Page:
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pension into the funded system lock, stock and barrel? I shall return to the relevant passage in my speech later.

From next October, the savings credit will reward many of the pensioners whom I mentioned. On average, pensioners will be up to £400 a year better off. Some 2,700 pensioners in Greenock and Inverclyde are already benefiting from the minimum income guarantee, and more will benefit from the savings credit next year.

To take up the point made by the hon. Member for Galloway and Upper Nithsdale (Mr. Duncan), people are simply not saving enough for their retirement. The pensions system is highly complex, and few people can confidently claim fully to understand it. This is true of both the public and private sectors. The pension mis-selling scandal and the recent downturns in the stock markets have shaken people's confidence in the system, and discouraged them from making early and adequate provision. At the same time, average life expectancy is increasing, which has created a tension in the pension sector not only in the United Kingdom, but throughout the rest of the world.

To tackle those enormous challenges will require a concerted effort that the Government cannot make alone. If we are to ensure the dignity and safety of all tomorrow's pensioners, we need nothing less than a new national consensus on future pension provision, to build a partnership between public and private providers and employers as well as employees. Every political party in Scotland has a duty to spell out to pensioners and future pensioners their exact policies in that vital area. Failure to do so will be seen as an admission that they either have no policies on the subject, or have them but want to keep them secret.

For the Government, the framework is clear. First, we believe in the basic state pension as the foundation for pension provision in retirement. The letter written by the hon. Member for Havant mentioned the ''powerful and compelling vision'' of a funded alternative to the basic state pension. Where would it be funded? In the private sector. The Conservatives are talking about nothing less than the wholesale privatisation of the basic state pension. That is their policy.

Secondly, we believe in rewarding rather than punishing people with modest pensions and savings on top. Every other party represented in the Committee supported amendments that would not have based extra help on the income of pensioners, but on their age. We fundamentally disagree with that proposal, which would not mean social inclusion.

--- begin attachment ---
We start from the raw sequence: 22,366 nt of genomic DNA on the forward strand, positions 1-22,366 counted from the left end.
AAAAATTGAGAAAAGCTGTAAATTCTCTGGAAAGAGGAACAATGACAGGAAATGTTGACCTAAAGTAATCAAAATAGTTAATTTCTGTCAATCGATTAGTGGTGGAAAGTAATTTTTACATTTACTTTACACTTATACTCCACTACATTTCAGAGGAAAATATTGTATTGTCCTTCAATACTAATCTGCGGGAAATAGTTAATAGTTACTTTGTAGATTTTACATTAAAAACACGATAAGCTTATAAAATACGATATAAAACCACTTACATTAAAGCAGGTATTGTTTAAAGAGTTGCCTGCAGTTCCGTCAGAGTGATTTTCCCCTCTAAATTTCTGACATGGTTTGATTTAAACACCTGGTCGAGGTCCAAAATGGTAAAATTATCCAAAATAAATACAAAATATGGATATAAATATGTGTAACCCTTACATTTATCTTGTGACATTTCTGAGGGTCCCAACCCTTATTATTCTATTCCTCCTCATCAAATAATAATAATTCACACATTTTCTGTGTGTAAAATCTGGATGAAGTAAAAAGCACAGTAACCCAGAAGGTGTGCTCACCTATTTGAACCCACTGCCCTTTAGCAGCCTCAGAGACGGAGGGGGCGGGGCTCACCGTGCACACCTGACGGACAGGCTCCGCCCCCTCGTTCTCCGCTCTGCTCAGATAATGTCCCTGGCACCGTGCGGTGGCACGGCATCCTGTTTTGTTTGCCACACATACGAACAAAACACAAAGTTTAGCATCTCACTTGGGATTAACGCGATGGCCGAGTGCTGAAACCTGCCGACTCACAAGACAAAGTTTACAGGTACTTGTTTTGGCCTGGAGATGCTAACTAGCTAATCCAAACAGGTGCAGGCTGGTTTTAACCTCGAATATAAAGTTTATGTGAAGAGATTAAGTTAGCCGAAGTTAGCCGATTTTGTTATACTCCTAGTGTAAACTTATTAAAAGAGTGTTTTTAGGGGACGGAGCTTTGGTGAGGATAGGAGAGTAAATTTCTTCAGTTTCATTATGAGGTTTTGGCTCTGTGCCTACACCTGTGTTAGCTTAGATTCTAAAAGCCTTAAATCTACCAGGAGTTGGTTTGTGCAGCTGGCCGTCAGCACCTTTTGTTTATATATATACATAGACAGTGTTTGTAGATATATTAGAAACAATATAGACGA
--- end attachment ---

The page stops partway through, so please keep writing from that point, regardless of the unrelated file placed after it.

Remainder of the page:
Thirdly, we believe in providing a minimum income to the poorest pensioners, an income that has increased by 30 per cent. since 1997. Fourthly, we need radical reform to support occupational pensions. Too many companies today simply walk away from commitments to their employees by closing defined benefit schemes. To deal with that problem requires a thorough review of the complexity and degree of regulation in the savings industry as a whole, as well as long overdue tax simplification. Yesterday's Sandler review and tomorrow's Pickering report should

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provide the basis for a national debate about the way forward for the funded pension sector.

Tough challenges will face us, and I shall pick one out. Should there be an element of compulsion in second pension provision? [Hon. Members

: ''Hear, hear.''] A debate on that would be extremely sensible, and those hon. Members who agree with me might contribute on the subject. For most employees, compulsion already exists in the system via national insurance contributions. As my right hon. Friend the Member for Birkenhead (Mr. Field) has pointed out, every taxpayer pays 4p in the pound in tax to provide pension schemes and entitlements for those who have not, could not or would not make provision for themselves. That is compulsory; we have no say in providing that support through the taxation system. Universal compulsion on second pension provision may not be practical or desired, but a combination of compulsion and incentive may have to be considered if we are to close the savings gap.

Those vital questions cannot be avoided. At the heart of the issue lie the simple principles of dignity and security for those in retirement, and social inclusion for all.

The Chairman: Five hon. Members still want to speak. Far be it from me to suggest for how long they should speak, but if they keep their comments to about five minutes, they should all have time before I call the Minister.

12.18 pm

Mr. Alistair Carmichael (Orkney and Shetland): I take your words to heart, Miss Begg, and have carefully noted my starting time.